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Cleaner Energy is Coming to Missouri as Utility Announces Coal Plant Retirements

Power plant near St Joseph MO

An aerial view of Kansas City Power & Light power plant near St. Joseph, Missouri

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Last week, Kansas City Power & Light (KCP&L) announced plans to reduce its coal-generating capacity by nearly 20 percent over the next six years, retiring aging units at three power plants in St. Joseph, Clinton and Sibley, Missouri that would require substantial new investments to continue operating.

“After evaluating options for future environmental regulation compliance, ending coal use at these plants is the most cost effective and cleanest option for our customers,” said Terry Bassham, CEO of KCP&L.

What the CEO failed to say is over the last three years Earthjustice has been working in Missouri Public Service Commission (PSC) proceedings to ensure that KCP&L fully and fairly analyzes the costs of its aging coal units as compared to cleaner, lower cost alternatives. Once KCP&L was forced to compare options, it became clear that retiring these coal units was the better economic and environmental choice.

Wind turbine near Rock Port, Missouri.
One of several wind turbines next to a barn near Rock Port, Missouri. Renewable energy sources are rapidly becoming a better investment than outdated coal power plants.
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KCP&L is hardly alone in coming to this decision. Due to the combined impact of the aging of our nation’s coal infrastructure, the long-overdue implementation and enforcement of environmental standards restricting pollution from coal plants, and the rapidly growing availability of low-cost renewable energy resources, the economics are increasingly favoring a shift away from dirty coal power and toward clean energy.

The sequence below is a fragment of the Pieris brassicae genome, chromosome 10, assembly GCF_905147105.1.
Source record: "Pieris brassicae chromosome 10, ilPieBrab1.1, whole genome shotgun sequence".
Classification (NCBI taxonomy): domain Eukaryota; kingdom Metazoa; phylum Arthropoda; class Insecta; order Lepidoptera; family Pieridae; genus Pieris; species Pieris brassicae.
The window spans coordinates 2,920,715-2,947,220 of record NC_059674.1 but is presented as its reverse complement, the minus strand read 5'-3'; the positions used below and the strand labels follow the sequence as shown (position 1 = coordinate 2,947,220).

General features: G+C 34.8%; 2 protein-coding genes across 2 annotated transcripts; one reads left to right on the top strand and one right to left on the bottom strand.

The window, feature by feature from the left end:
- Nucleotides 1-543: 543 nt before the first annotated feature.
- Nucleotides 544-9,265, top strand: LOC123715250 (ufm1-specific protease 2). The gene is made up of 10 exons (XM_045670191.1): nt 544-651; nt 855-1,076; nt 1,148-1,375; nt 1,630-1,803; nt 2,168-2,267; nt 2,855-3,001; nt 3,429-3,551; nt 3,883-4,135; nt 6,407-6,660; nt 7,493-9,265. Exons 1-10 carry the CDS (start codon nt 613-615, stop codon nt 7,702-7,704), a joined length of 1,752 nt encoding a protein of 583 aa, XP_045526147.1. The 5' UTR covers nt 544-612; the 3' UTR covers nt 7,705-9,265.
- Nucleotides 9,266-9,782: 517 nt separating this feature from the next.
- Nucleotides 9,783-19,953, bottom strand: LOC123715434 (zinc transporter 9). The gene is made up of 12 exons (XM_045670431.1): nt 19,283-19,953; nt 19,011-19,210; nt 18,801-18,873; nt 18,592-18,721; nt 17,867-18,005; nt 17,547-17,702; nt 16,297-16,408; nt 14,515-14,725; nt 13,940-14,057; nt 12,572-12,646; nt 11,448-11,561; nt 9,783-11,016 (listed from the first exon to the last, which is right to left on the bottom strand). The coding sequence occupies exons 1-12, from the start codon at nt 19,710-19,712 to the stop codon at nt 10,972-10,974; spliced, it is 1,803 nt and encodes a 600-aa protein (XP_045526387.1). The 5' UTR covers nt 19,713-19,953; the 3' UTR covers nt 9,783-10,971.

Earthjustice is working to accelerate that shift by:

  1. Litigating in state Public Service Commissions, in Missouri and throughout the country, to stop utilities from shifting the high cost of dirty coal onto their captive customers
  2. Ensuring that our environmental laws are stringently enforced against dirty coal plants
  3. Establishing policies that will allow and encourage further development of clean energy resources

These efforts, combined with advocacy and litigation by our clients and partners, have helped lead to numerous coal plant retirements, including the ones announced by KCP&L last week.

While KCP&L’s announcement is a promising step in the right direction, there is more work to do.  KCP&L recently filed an application to raise rates on its customers by 15.75% that would largely pay for continuing investments in coal.  We will continue to engage in this and other Missouri PSC proceedings to ensure that the Kansas City region’s transition from dirty coal to clean, renewable energy continues.